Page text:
0
$\begingroup$

I have one sample of only 86 values, which is not normally distributed according to the Shapiro-Wilk normality test. Can I still use this formula/code (sorry R code) to estimate the 95% confidence interval?

me <- qt(.975, length(sample) - 1) * sd(sample)/sqrt(length(sample))
lower <- mean(sample) - me
upper <- mean(sample) + me

I would think that it is OK, as the sample mean should be normally distributed according to the central limit theorem? As far as I understand the central limit theorem, the means of several samples of sufficient size (30?) should be normally distributed, even if the distribution is, for example, multi modal. Now what confused me about this scenario is that I only have 1 sample. The function qt is the t-distribution's quantile - in this case for the 95% percentile. This should deal with the smallish sample size and the non normality?

I appreciate that this is basic stuff for you experts, but any feedback would be appreciated. Thanks!

PS:

I am aware of bootstrapping but would like to use "classical statistics" to estimate the CI.

This is related but there is no accepted answer. Here Ben's answer suggests that I am "right". Tony Ladson's answer looks also interesting. Should I use this approach and if so do I have to test for log normality?

$\endgroup$
2
  • $\begingroup$ Do you understand why the confidence interval procedure works for data you know to be normally distributed, even though you only have one sample? $\endgroup$ – Dave Jan 6 at 15:41
  • $\begingroup$ well I think this is exactly what I struggle with. The confidence interval's width depends on the sample size and I do not know the population standard deviation. I think the t distribution is used because I cannot assume normality and I have a smallish sample size. I can only use the standard normal distribution when I know the population standard deviation AFIK. $\endgroup$ – cs0815 Jan 6 at 16:16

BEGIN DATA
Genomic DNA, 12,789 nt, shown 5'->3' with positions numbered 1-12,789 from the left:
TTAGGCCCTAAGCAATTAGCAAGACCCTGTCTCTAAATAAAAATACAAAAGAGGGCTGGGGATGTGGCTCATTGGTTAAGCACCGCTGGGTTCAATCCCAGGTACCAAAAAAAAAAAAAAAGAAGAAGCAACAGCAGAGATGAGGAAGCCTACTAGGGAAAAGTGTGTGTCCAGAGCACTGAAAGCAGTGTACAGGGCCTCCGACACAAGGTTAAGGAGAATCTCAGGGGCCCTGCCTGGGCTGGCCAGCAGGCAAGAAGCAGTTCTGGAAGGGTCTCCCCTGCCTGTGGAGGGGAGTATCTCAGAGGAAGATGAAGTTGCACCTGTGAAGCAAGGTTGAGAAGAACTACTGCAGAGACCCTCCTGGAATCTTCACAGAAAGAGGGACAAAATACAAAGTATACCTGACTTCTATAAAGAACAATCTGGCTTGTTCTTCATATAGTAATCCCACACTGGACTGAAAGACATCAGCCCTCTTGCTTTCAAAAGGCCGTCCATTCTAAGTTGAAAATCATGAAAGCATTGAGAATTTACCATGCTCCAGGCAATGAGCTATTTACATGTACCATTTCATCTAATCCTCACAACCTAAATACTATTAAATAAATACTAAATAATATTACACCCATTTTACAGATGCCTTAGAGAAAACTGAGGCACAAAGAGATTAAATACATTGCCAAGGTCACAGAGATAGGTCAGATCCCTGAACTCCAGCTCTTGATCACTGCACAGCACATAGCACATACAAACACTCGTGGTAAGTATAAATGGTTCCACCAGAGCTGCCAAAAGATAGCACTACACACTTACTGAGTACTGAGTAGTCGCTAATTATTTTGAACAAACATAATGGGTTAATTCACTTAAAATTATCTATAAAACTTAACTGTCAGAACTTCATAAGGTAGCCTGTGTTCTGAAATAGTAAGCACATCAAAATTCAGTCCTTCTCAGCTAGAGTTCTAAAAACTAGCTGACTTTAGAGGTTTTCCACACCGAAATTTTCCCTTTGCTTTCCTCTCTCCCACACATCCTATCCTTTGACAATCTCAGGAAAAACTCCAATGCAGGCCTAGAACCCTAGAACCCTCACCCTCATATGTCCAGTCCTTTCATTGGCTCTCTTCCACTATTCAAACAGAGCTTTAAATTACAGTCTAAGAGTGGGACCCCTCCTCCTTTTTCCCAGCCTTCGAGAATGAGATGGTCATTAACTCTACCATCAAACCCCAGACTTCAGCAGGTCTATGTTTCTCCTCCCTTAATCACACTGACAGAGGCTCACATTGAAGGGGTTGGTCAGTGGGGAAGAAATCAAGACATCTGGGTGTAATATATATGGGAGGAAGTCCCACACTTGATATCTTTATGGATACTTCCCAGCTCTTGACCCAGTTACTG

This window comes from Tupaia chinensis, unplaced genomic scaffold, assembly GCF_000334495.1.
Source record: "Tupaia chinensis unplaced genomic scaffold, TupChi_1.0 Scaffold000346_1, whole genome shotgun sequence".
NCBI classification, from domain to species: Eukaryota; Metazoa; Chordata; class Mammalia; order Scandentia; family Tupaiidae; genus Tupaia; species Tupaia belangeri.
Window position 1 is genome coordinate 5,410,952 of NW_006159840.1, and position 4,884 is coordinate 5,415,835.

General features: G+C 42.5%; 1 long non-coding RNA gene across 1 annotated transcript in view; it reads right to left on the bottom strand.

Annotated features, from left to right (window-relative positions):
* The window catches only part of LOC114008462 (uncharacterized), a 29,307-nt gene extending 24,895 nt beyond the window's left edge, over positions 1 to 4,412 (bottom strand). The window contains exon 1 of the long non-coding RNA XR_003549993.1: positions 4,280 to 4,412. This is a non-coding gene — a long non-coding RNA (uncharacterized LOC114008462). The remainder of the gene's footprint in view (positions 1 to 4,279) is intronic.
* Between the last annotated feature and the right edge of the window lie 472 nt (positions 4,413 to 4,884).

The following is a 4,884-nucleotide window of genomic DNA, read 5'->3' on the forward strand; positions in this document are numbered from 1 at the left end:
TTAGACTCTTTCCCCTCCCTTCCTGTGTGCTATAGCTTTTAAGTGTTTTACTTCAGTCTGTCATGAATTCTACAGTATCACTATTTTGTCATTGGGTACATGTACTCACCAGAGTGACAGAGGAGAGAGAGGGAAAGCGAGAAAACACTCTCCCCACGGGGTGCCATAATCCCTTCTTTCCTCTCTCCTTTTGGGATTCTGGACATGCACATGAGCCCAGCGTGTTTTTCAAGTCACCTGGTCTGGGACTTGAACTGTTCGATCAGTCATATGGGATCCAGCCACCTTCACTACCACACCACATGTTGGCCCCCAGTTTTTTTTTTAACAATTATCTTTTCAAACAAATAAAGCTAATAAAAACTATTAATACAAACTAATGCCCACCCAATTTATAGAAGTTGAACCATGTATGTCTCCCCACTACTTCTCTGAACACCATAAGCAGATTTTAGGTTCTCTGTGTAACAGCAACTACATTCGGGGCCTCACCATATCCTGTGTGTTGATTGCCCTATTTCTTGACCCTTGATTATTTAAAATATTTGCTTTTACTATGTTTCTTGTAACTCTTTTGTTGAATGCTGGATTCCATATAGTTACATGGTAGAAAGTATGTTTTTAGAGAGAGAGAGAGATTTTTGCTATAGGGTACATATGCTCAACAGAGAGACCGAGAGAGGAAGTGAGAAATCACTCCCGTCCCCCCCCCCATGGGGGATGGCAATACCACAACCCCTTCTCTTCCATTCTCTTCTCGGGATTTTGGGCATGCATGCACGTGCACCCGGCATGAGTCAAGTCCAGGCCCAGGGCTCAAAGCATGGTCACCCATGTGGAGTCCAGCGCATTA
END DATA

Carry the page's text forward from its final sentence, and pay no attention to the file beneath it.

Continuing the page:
1
$\begingroup$

You could try a non-parametric bootstrap:

set.seed(1976)
N <- 86
sample <- c(rexp(floor(N/2), 5), rexp(ceiling(N/2), 1/10))
hist(sample)

length(sample)
mean(sample)
# expected
(floor(N/2)*1/5 + ceiling(N/2)*10) / N

me <- qt(.975, length(sample) - 1) * sd(sample)/sqrt(length(sample))
lower <- mean(sample) - me
upper <- mean(sample) + me
c(lower, upper)

# bootstrap
require(boot)
b <- boot(sample, statistic = function(x, w) mean(x[w]), R = 10000, sim = "ordinary")
b

boot.ci(b, conf = 0.95, type = "perc")

plot(b)
```
$\endgroup$
4
  • $\begingroup$ Thanks - sorry I forgot to mention - I am aware of bootstrapping and it is an option but I do not want to use bootstrapping - sorry $\endgroup$ – cs0815 Jan 6 at 16:05
  • 1
    $\begingroup$ Perhaps you could explain why you don't want to use a bootstrap? A bootstrap is a distribution-free technique that is always applicable. It is possible that your sample is so skewed that 86 observations are insufficient to ensure the CLT gives you a t-distribution. We can't tell without your sample. In the absence of that specific information, non-parametric methods should be your next option. $\endgroup$ – R Carnell Jan 6 at 16:10
  • $\begingroup$ Thanks. I would think that n >> 30 would allow me to use the t distribution? $\endgroup$ – cs0815 Jan 6 at 16:11
  • 1
    $\begingroup$ That is the thumbrule, but the thumbrule is not universal. In my experience, some distributions, like the distribution of account balances in a bank, are so skewed that 400 samples are required to ensure the distribution of the sample mean is t distributed (obviously at a certain tolerance). If you are just asking about the thumbrule, you've got it. If you are asking if 86 is enough in practice, it depends on your sample distribution. $\endgroup$ – R Carnell Jan 6 at 16:22

Your Answer

By clicking “Post Your Answer”, you agree to our terms of service, privacy policy and cookie policy

Not the answer you're looking for? Browse other questions tagged or ask your own question.